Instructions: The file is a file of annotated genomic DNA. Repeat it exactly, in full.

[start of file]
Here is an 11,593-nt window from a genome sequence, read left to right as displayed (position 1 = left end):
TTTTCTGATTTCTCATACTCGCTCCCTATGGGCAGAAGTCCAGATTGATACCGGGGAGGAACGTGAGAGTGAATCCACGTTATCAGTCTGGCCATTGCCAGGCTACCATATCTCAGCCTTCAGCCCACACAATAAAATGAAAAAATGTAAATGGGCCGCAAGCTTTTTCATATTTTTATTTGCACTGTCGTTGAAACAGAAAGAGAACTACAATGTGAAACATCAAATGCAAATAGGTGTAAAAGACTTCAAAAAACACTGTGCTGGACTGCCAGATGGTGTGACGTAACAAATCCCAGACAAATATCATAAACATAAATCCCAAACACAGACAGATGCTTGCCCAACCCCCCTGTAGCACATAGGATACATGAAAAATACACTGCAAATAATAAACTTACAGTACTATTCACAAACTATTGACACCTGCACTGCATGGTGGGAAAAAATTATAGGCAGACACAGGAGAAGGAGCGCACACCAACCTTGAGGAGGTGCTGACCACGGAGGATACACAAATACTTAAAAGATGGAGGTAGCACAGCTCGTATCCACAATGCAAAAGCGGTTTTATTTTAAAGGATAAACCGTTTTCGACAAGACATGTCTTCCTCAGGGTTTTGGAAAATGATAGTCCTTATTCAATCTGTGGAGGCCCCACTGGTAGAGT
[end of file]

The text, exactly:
Here is an 11,593-nt window from a genome sequence, read left to right as displayed (position 1 = left end):
TTTTCTGATTTCTCATACTCGCTCCCTATGGGCAGAAGTCCAGATTGATACCGGGGAGGAACGTGAGAGTGAATCCACGTTATCAGTCTGGCCATTGCCAGGCTACCATATCTCAGCCTTCAGCCCACACAATAAAATGAAAAAATGTAAATGGGCCGCAAGCTTTTTCATATTTTTATTTGCACTGTCGTTGAAACAGAAAGAGAACTACAATGTGAAACATCAAATGCAAATAGGTGTAAAAGACTTCAAAAAACACTGTGCTGGACTGCCAGATGGTGTGACGTAACAAATCCCAGACAAATATCATAAACATAAATCCCAAACACAGACAGATGCTTGCCCAACCCCCCTGTAGCACATAGGATACATGAAAAATACACTGCAAATAATAAACTTACAGTACTATTCACAAACTATTGACACCTGCACTGCATGGTGGGAAAAAATTATAGGCAGACACAGGAGAAGGAGCGCACACCAACCTTGAGGAGGTGCTGACCACGGAGGATACACAAATACTTAAAAGATGGAGGTAGCACAGCTCGTATCCACAATGCAAAAGCGGTTTTATTTTAAAGGATAAACCGTTTTCGACAAGACATGTCTTCCTCAGGGTTTTGGAAAATGATAGTCCTTATTCAATCTGTGGAGGCCCCACTGGTAGAGT